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Managing Pain 2019

The benefits of a migraine diary

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Dr Martin Ruttledge

Consultant Neurologist, Beaumont Hospital, Dublin, Ireland MB, BCH BAO, Dr Med Sc

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Dr Mary Kearney

GP and co-author of the Migraine Quick Reference Guide

Migraine is the most common headache disorder seen by doctors. It is estimated to cost the Irish economy €252 million a year[1]. A migraine diary can be hugely beneficial to patients and their healthcare providers.


The ICGP Migraine Quick Reference Guide, which was co-authored by Dr Ruttledge, Dr Mary Kearney and Ms Esther Tomkins was developed to “help give doctors a greater understanding of migraine, and improved tools in the assessment of headaches which will help them identify cause of headache,” says GP Dr Mary Kearney.

The peak prevalence is for women between the ages of 15-49 years. The life-time prevalence is 42% in females[2]. Some patients experience relatively infrequent attacks during their lifetime, while the average patient gets one to two attacks per month. Approximately 10% of all patients get weekly attacks.

The diary should include, at the least, symptoms, duration, severity, medication taken and its effect for each attack.

Dr Martin Ruttledge, Consultant Neurologist at Beaumont Hospital, says “Migraine is a very common and often debilitating neurological disorder that is underdiagnosed/undertreated by doctors and healthcare professionals worldwide.”

At the launch of the ICGP Migraine Quick Reference Guide, which was co-authored by Dr Ruttledge, Dr Mary Kearney and Ms Esther Tomkins, Dr Ruttledge said: “Our statistics are getting worse and worse as time goes on. We think there’s probably about three quarters of a million migraineurs in Ireland.”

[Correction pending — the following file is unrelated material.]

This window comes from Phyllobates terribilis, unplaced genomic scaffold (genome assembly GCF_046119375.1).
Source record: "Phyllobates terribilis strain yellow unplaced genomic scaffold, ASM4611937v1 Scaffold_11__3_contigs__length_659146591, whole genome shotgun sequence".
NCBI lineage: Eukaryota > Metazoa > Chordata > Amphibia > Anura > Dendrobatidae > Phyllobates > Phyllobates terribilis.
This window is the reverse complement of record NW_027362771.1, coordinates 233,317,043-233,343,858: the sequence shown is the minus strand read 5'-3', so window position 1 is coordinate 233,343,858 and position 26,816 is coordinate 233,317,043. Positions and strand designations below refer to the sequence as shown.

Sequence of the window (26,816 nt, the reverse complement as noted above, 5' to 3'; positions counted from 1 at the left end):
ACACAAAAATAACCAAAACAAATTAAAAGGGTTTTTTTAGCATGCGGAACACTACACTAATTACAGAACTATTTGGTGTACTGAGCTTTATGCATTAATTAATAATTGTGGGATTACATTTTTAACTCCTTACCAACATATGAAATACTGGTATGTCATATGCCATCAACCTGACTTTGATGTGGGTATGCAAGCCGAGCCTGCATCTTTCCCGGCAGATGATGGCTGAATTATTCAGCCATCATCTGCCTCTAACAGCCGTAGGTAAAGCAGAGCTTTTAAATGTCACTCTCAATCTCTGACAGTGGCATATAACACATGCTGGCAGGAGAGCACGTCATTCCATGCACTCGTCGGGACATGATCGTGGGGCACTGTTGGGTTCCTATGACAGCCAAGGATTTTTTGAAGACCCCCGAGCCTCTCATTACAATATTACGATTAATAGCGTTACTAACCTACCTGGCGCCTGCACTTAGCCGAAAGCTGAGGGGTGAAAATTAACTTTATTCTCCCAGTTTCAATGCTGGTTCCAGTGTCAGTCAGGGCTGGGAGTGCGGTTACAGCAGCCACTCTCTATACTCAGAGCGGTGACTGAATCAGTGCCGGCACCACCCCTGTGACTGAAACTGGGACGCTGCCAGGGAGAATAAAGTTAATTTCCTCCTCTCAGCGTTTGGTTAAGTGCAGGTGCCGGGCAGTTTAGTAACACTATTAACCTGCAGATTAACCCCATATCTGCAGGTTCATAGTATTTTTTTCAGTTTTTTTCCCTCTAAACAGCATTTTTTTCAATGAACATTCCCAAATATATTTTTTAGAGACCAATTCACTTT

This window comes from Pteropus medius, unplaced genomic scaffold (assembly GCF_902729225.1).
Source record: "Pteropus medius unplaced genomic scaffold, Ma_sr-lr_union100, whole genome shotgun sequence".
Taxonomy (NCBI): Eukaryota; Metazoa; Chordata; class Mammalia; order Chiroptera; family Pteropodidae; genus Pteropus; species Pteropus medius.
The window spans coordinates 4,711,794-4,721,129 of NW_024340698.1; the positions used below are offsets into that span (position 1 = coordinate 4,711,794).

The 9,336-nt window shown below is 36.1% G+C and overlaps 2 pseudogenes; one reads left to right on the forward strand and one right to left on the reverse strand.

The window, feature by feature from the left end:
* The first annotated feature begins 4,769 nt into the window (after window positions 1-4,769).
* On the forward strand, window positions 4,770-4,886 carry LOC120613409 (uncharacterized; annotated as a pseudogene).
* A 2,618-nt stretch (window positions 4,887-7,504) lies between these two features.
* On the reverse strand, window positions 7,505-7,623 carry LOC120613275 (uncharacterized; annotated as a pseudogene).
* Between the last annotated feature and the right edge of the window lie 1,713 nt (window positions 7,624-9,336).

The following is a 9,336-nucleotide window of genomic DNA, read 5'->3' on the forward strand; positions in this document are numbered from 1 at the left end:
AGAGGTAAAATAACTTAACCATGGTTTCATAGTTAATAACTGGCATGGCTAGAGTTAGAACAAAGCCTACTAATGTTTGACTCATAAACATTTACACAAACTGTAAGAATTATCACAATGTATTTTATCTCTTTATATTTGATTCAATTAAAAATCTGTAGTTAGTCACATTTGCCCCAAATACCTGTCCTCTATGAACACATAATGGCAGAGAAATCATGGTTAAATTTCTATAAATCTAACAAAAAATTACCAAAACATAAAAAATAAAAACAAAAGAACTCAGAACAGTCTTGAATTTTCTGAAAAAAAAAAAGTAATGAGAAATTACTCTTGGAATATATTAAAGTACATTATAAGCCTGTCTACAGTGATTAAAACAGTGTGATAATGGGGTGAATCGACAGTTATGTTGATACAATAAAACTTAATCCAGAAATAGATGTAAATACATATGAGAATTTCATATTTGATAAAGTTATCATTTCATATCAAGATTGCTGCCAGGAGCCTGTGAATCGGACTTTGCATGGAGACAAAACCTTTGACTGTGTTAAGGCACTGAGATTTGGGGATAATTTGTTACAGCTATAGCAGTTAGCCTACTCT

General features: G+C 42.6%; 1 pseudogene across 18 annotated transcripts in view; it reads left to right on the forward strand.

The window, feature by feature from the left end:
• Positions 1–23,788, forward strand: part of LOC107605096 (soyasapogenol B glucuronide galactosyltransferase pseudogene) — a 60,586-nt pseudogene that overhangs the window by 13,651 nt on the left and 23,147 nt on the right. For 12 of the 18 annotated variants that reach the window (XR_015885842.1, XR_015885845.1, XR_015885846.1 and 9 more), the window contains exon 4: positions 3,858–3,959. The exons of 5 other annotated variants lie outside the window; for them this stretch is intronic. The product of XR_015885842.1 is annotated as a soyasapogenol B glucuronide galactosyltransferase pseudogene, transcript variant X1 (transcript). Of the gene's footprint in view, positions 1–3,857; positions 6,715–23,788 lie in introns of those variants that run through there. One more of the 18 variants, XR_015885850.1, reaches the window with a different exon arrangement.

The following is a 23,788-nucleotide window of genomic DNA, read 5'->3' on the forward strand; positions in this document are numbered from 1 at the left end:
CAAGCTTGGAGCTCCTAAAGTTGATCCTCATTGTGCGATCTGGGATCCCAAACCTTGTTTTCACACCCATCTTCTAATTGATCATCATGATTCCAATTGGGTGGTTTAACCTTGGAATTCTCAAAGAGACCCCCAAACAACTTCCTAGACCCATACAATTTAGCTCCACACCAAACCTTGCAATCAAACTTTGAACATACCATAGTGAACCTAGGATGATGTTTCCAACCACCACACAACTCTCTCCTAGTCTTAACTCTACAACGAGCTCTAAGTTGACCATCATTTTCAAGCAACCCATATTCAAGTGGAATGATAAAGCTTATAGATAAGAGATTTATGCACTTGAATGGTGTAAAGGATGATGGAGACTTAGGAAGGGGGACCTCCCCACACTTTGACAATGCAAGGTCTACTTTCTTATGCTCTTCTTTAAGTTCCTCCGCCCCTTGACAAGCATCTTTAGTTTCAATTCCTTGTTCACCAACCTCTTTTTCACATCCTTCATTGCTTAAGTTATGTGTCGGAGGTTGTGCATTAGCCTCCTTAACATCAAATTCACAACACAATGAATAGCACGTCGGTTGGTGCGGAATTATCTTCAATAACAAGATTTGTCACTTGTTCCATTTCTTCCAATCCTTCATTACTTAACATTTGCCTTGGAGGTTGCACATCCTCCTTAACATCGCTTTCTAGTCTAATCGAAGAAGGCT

The more detailed the diary, the better

The ICGP Migraine Quick Reference Guide says: “When a patient presents to a general practitioner with recurrent headaches, they should be advised to keep a detailed daily diary. This should include details about the severity of the headaches, associated features, acute treatments used, effect on lifestyle and possible triggers.

This provides very useful clinical information and can help confirm the diagnosis. In addition, the diary often demonstrates the benefits of acute and/or other therapies. The diary should include, at the least, symptoms, duration, severity, medication taken and its effect for each attack.”[3]

“It’s all about just sitting and talking to the patients,” says Dr Ruttledge.


[1] Steiner TJ, Stovner LJ, Vos T, Jensen R, Katsarava Z. Migraine is first cause of disability in under 50s: will health politicians now take notice? J Headache Pain 2018 Feb 21; 19(1):17-018-0846-2.
[2] Frederick IO, Qiu C, Enquobahrie DA, Aurora SK, Peterlin BL, Gelaye B, et al. Lifetime prevalence and correlates of migraine among women in a pacific northwest pregnancy cohort study. Headache 2014 Apr; 54(4):675-685.
[3] Migraine Diagnosis & Management from a GP Perspective Quick Reference Guide

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